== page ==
The property was conveyed to the trust on June 25, 2012. The next day (June 26, 2012) Teresa and her husband Abilio Barbosa signed a lease agreement to rent one of the units in the building for $1,100 per month, with Francisca as landlord. I infer, and so find, that this was an acknowledgement by Teresa that, for all practical purposes, the building was Francisca's. Like Teresa, most of the other tenants were family members, and all leases were signed with Francisca as landlord. Rents continued to be at below-market rates.

On or about November 1, 2013, Teresa stopped paying rent. Francisca, however, waited until July 10, 2014 before filing a summary process eviction action against her in Dorchester District Court. On July 18, 2014, having no desire to become involved in the dispute, Manuel assigned his 50% beneficial interest in the trust to Teresa. On October 14, 2014 the court entered judgment in favor of Francisca against Teresa for both possession of the unit and damages. In that judgment, Teresa was ordered to pay $8,100 in back rent (which included October), to pay Francisca $1,100 per month in rent thereafter, and to vacate the unit by no later than February 5, 2015 if she did not do so. Teresa paid the $8,100 on November 14, 2014, but nothing further. On January 23, 2015 Teresa filed a motion for new trial based on Manuel's assignment to her of his 50% beneficial interest in the trust. The court heard the motion and, on February 19, 2015, denied it. An eviction order was entered on February 26, 2015 and Teresa was physically removed from the property in early March of 2015.

The 28 Clarkson Street Realty Trust instrument provided for the trust's dissolution at the request of any beneficiary. A year after she was evicted, Teresa (as 50% beneficiary) instructed Teresa (as trustee) to terminate the trust. The trust was formally terminated on April 4, 2016 and, by the terms of the trust, the property was then conveyed to its beneficiaries, Teresa and Francisca, as tenants in common, 50% each. Teresa made no attempt to reoccupy the property but, instead, brought this partition action.

By order of this court, under the supervision of the partition commissioner, the property was sold on November 21, 2017 for a gross price of $875,000. After payment of closing costs, the mortgages and other liens, $337,940.59 remains to be distributed. The appropriate division of that sum was the subject of this trial.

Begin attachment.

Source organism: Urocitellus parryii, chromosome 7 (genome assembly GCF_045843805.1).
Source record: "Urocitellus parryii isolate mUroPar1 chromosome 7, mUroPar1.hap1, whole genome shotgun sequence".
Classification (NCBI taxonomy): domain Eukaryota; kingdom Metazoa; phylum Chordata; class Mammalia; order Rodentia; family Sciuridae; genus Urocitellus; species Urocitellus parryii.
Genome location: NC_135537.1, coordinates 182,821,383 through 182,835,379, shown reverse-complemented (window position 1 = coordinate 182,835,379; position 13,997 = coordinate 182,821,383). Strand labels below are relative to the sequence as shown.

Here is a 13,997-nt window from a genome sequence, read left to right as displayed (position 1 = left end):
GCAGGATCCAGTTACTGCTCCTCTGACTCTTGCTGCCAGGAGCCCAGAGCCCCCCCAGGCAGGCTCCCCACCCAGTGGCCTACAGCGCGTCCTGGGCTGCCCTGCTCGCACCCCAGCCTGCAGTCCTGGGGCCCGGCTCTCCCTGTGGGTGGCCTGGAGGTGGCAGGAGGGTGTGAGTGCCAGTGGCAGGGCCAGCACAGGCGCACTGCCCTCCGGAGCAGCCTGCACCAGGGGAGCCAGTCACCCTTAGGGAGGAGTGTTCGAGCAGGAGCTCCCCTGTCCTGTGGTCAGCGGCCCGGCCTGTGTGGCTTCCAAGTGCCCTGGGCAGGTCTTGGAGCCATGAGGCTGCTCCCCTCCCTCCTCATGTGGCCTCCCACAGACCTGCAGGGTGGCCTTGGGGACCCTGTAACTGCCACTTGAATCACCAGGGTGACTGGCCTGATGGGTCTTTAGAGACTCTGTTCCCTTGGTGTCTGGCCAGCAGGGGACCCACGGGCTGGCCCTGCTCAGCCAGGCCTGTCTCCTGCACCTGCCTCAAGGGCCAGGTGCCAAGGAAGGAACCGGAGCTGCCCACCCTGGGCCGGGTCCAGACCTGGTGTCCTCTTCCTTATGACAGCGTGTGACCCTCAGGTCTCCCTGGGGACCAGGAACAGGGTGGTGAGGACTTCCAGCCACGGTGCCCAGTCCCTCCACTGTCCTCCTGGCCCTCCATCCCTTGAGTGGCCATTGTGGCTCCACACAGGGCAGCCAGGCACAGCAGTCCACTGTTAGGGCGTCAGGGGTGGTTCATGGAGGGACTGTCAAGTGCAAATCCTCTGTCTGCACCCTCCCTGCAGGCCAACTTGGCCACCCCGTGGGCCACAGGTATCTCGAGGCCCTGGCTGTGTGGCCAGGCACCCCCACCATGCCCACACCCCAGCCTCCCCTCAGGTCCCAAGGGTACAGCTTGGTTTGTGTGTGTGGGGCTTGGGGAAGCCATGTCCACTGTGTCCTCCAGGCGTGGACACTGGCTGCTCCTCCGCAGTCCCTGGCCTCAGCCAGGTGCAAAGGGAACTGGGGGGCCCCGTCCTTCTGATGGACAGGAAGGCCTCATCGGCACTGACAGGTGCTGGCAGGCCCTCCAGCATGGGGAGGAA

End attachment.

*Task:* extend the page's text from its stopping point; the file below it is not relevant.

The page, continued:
Neither Teresa nor Francisca seriously contests the 50-50 ownership of the property, nor can they. [Note 8] As noted above, it was a requirement of the re-acquisition out of foreclosure, agreed-upon as such, and thus, in the popular phrase, "a feature, not a bug." Instead, the dispute is over two things: (1) whether Teresa was "ousted" from a rightful occupancy and thus has a potential claim for the rental value of the space from which she was "ousted," see Stylianopoulos v. Stylianopoulos, 17 Mass. App. Ct. 64 , 66-69 (1983), and (2) what, if any, G.L. c. 241, §§23 & 25 credits are appropriate to compensate Teresa or Francisca for their disproportionate contributions, if any, to physical improvements that increased the property's market value or towards property-related obligations such as taxes, mortgage debt service, or insurance that were necessary to enhance or preserve such value. See Chiminiello v. Chiminiello, 8 Mass. App. Ct. 806 , 808 (1979); Stylianopoulos, 17 Mass. App. Ct. at 69-70. Both types of "credits" are discretionary with the court, and to be applied if, and only if, in the exercise of that discretion, the court deems them appropriate "to make the portions just and equal." Stylianopoulos, 17 Mass. App. Ct. at 69. No other credits or adjustments may be made. Id. at 66, n.4 ("Petitions for partition are comprehensively governed by [G.L.] c. 241…[which] embrace[s] the whole subject, superseding previous provisions of the statutory and common law.") (internal citations and quotations omitted).